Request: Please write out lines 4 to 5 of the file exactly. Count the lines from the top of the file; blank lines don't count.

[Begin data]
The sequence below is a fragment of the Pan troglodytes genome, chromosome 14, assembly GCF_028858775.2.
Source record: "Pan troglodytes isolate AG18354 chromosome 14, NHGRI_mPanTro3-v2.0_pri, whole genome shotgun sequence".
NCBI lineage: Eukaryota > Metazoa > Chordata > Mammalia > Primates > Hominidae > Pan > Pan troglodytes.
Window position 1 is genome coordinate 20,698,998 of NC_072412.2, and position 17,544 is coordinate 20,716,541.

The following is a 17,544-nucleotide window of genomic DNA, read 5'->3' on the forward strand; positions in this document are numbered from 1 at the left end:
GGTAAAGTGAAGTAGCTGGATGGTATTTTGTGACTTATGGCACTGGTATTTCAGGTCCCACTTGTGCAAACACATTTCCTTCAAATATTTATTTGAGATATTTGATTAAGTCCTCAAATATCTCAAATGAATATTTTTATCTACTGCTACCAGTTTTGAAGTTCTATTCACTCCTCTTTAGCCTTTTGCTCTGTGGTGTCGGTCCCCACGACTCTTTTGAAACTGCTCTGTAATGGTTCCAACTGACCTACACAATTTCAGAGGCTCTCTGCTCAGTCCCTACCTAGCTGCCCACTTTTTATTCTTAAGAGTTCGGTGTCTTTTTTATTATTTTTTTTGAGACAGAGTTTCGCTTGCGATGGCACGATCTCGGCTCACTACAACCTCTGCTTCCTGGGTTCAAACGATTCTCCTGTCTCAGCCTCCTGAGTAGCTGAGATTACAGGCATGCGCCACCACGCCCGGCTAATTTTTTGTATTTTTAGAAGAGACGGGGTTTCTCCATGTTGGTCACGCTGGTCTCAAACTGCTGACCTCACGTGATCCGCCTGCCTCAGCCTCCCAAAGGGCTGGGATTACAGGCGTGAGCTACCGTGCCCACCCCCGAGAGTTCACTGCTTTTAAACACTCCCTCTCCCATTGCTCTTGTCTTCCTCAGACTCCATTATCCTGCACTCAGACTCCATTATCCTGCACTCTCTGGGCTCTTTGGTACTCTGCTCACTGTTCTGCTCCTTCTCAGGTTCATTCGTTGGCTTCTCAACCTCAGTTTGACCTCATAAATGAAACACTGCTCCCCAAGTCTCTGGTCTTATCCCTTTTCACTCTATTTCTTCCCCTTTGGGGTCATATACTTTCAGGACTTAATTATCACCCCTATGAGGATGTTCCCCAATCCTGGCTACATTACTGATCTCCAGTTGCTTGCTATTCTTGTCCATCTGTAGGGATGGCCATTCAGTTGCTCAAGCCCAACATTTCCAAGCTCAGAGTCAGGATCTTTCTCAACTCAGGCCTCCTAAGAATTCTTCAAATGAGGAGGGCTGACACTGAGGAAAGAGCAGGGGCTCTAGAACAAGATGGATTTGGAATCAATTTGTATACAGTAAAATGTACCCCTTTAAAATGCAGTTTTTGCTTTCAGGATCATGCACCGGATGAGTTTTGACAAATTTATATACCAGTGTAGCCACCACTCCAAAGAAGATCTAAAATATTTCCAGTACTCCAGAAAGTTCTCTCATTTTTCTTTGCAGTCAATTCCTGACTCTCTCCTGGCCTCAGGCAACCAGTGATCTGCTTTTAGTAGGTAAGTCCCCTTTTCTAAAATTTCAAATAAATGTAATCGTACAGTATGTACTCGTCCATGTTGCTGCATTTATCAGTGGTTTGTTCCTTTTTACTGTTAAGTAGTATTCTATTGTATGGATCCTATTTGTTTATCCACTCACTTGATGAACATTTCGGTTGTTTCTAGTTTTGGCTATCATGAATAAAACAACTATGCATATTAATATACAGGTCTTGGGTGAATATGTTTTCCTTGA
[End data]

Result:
Window position 1 is genome coordinate 20,698,998 of NC_072412.2, and position 17,544 is coordinate 20,716,541.

The following is a 17,544-nucleotide window of genomic DNA, read 5'->3' on the forward strand; positions in this document are numbered from 1 at the left end: